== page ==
Teething for babies aged 4-7 months

During this period, babies begin to grow teeth. First, the two front teeth begin to erupt (maybe the upper teeth or the lower teeth), then the other two front teeth erupt, followed by the molars and then the canines.

The timing and pattern of teething in babies varies from person to person. If your child's teeth come in after this stage, or out of sequence, don't worry. The timing of your child's teeth may be genetically determined, and a late tooth eruption doesn't mean there's something wrong with his development.

Teething may cause babies to drool excessively and like to chew hard objects. It may also be accompanied by mild irritability, crying and low-grade fever (rectal temperature not higher than 38.3°C). Often, the gums around the new tooth become swollen and tender, and you can try gently rubbing or massaging his gums with your fingers to relieve his pain. Teething gums (that babies chew on when they are teething) can be a big help, but you must make sure they are made of strong rubber. (Teething gels that have been frozen can become very hard and may cause damage.) Never use teething gel to numb your baby's gums. In rare cases, the gel can be harmful to the baby's blood cells, making it impossible to carry. Oxygen molecules, teething tablets can also be harmful, and in some cases, they contain toxins. Amber teething necklaces cannot relieve the pain of teething at all, and have also caused accidents in which babies have their airways blocked and strangled, resulting in suffocation. Remember, never hang anything around your child's neck. If your child seems to be in extreme pain and has a fever (temperature over 38.3°C) it may not be caused by teething, and you need to take him to the doctor.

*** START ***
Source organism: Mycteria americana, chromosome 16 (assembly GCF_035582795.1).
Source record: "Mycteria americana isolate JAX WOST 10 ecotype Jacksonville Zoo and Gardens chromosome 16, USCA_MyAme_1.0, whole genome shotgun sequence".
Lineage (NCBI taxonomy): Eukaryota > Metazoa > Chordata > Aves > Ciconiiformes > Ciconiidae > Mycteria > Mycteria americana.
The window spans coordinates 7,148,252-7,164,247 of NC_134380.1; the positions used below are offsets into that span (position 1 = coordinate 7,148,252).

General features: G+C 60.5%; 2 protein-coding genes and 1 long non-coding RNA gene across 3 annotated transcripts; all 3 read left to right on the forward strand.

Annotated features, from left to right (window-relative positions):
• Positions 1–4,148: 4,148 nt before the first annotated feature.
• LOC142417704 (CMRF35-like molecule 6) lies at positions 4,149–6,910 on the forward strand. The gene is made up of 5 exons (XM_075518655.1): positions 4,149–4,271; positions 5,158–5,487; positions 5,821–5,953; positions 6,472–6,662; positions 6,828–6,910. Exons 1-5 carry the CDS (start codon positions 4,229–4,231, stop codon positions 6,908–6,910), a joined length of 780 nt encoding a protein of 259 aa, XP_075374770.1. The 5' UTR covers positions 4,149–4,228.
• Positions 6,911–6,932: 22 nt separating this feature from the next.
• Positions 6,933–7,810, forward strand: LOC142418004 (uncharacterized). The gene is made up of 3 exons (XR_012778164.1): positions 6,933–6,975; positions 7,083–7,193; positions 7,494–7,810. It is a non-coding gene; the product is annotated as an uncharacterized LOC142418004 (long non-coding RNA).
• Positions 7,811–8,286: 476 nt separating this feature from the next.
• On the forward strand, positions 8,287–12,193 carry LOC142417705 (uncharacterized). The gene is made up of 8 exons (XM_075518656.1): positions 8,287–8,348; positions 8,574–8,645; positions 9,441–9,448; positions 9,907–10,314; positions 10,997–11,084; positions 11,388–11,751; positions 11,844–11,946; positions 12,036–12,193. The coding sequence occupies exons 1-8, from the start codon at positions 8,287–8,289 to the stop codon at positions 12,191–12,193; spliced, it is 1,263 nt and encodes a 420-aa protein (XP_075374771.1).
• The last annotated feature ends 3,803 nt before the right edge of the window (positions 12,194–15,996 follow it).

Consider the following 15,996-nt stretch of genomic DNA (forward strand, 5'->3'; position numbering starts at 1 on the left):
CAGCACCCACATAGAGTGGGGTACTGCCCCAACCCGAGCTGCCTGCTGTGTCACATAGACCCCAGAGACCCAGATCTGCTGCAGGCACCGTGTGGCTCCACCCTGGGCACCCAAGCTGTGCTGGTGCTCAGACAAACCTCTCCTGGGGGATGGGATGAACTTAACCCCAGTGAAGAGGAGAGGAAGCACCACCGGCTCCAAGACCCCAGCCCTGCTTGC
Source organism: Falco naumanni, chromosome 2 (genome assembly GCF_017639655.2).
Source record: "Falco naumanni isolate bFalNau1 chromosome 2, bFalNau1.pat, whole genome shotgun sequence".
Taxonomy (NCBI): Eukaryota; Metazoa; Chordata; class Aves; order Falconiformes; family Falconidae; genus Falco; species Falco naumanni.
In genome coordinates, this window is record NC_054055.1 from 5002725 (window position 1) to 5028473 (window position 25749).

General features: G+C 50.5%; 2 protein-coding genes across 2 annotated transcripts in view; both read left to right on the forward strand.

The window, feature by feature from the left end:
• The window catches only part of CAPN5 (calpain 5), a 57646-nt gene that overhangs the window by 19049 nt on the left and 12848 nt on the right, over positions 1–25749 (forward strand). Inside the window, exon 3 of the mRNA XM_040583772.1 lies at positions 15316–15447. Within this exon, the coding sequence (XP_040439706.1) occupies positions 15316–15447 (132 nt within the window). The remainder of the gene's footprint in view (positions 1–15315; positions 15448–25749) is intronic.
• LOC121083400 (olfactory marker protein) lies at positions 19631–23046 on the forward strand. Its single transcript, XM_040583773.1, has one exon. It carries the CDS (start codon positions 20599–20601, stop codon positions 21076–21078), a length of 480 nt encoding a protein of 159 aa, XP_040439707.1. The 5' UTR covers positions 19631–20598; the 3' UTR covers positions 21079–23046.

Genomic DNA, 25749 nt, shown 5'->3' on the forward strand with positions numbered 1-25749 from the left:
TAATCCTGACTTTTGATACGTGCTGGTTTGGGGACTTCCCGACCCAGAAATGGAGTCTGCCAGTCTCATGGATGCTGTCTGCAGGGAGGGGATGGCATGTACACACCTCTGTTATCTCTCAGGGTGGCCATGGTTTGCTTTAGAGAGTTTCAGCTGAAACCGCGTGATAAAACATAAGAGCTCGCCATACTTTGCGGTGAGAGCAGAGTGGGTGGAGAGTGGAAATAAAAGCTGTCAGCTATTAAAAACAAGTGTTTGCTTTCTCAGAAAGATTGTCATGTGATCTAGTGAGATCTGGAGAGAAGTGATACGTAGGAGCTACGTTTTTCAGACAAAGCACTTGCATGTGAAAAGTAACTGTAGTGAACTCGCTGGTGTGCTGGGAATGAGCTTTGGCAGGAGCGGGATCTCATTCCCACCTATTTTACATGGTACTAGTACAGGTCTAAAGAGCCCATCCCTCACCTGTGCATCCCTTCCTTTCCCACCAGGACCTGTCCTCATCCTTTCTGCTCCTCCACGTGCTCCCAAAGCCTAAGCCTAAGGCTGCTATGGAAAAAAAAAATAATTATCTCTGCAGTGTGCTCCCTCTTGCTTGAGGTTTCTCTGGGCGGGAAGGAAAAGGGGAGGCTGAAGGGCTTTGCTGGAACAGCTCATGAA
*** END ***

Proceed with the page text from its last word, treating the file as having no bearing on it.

A child should visit the dentist within 6 months of the first tooth appearing, but no later than when the child is 12 months old. A pediatric dentist is a dentist who specializes in seeing children, but you can also take your child to your family dentist for routine oral care.

Brushing your child's teeth at home is also very important. After you find that your child has teeth, you can brush his teeth with a soft baby toothbrush and a rice-sized amount of fluoride toothpaste. Do not let your child fall asleep while sucking the breast or bottle, whether taking a nap during the day or sleeping at night. This can effectively prevent milk from remaining on his teeth and causing dental caries.

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